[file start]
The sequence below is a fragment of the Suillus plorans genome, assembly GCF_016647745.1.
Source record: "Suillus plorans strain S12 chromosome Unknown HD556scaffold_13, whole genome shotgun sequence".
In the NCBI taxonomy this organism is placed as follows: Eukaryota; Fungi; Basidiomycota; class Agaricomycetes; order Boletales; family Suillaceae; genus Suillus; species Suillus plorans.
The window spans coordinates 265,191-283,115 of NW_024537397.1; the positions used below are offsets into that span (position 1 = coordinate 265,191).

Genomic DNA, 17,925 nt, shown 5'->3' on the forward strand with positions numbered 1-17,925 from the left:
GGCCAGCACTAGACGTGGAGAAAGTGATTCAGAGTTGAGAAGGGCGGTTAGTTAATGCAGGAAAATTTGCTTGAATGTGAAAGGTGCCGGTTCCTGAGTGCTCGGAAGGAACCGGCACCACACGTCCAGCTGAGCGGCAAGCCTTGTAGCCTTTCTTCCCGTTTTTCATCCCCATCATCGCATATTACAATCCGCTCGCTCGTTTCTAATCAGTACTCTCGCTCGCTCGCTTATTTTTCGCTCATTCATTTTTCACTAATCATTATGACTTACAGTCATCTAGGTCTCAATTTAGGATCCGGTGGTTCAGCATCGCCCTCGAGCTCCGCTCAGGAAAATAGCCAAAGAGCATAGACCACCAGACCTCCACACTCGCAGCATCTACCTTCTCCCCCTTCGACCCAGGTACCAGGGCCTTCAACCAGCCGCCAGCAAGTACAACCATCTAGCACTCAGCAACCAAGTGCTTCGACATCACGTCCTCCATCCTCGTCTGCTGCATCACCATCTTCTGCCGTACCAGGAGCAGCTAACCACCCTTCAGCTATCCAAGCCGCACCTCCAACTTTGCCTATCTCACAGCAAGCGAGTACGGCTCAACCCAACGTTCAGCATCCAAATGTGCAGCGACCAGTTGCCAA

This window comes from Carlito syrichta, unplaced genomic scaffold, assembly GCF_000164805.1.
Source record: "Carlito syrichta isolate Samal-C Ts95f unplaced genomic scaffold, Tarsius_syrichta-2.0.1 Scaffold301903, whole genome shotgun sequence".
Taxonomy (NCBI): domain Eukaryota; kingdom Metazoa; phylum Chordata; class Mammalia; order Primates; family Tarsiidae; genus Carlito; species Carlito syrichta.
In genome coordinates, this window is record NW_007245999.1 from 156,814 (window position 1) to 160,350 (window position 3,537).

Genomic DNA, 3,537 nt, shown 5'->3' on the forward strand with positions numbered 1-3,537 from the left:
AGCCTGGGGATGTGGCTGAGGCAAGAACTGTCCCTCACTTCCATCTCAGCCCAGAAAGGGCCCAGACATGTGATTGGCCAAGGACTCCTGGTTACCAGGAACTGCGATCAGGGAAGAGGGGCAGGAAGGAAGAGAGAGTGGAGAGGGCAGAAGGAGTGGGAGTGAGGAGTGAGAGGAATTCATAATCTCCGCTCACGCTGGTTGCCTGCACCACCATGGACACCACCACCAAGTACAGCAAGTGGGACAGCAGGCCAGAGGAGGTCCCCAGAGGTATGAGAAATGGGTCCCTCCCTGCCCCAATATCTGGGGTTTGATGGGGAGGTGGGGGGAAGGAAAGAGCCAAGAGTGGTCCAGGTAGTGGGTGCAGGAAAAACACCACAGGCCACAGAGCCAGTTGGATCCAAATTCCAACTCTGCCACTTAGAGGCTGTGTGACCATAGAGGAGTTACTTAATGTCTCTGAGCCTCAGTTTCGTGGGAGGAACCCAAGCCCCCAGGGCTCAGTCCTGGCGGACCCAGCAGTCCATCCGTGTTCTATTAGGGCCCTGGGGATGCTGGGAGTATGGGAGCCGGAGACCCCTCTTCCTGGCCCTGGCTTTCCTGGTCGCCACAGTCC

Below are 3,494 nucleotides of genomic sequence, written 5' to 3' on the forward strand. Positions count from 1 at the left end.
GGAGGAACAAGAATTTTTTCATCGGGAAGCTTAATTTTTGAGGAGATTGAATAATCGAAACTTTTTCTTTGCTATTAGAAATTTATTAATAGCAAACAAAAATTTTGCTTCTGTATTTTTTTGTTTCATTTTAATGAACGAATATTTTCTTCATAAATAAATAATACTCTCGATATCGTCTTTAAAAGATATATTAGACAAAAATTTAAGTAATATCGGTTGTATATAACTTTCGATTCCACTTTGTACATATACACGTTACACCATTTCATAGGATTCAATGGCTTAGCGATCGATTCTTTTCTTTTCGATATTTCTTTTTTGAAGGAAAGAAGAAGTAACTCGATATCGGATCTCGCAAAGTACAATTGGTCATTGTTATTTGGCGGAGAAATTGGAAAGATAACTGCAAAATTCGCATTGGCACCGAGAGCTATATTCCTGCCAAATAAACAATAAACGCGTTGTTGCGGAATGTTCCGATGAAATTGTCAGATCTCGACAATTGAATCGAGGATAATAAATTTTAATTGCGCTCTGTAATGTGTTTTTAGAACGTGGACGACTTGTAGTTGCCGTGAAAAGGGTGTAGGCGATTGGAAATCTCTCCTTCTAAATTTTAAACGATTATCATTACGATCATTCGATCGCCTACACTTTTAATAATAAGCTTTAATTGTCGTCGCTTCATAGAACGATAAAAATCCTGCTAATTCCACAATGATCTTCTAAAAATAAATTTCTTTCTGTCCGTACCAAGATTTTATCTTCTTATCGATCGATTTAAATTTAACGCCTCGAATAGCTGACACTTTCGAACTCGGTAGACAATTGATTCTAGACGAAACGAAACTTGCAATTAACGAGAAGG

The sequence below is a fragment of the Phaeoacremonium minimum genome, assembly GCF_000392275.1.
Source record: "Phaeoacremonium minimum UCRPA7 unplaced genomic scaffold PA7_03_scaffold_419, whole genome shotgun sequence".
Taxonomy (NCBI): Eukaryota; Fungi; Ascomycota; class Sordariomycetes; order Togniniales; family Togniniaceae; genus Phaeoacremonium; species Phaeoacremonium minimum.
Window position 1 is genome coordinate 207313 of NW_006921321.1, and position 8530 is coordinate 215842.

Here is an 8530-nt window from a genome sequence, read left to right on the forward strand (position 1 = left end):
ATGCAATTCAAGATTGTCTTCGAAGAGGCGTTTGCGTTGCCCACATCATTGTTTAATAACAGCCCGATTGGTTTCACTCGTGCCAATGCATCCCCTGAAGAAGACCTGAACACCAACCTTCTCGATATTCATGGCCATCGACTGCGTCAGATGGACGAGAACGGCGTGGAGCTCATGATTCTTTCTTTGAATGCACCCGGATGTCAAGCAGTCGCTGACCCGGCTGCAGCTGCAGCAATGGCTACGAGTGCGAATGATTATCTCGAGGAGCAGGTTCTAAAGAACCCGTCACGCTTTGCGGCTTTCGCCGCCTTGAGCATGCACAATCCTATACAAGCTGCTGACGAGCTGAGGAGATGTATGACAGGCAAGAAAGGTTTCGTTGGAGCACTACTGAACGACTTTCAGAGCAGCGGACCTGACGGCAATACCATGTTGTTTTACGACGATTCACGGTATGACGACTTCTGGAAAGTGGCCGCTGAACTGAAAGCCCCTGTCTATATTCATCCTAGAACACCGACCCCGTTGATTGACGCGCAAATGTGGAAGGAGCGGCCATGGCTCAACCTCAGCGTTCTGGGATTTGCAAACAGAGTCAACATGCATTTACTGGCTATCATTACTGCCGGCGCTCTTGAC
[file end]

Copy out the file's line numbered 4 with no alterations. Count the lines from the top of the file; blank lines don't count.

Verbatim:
The window spans coordinates 265,191-283,115 of NW_024537397.1; the positions used below are offsets into that span (position 1 = coordinate 265,191).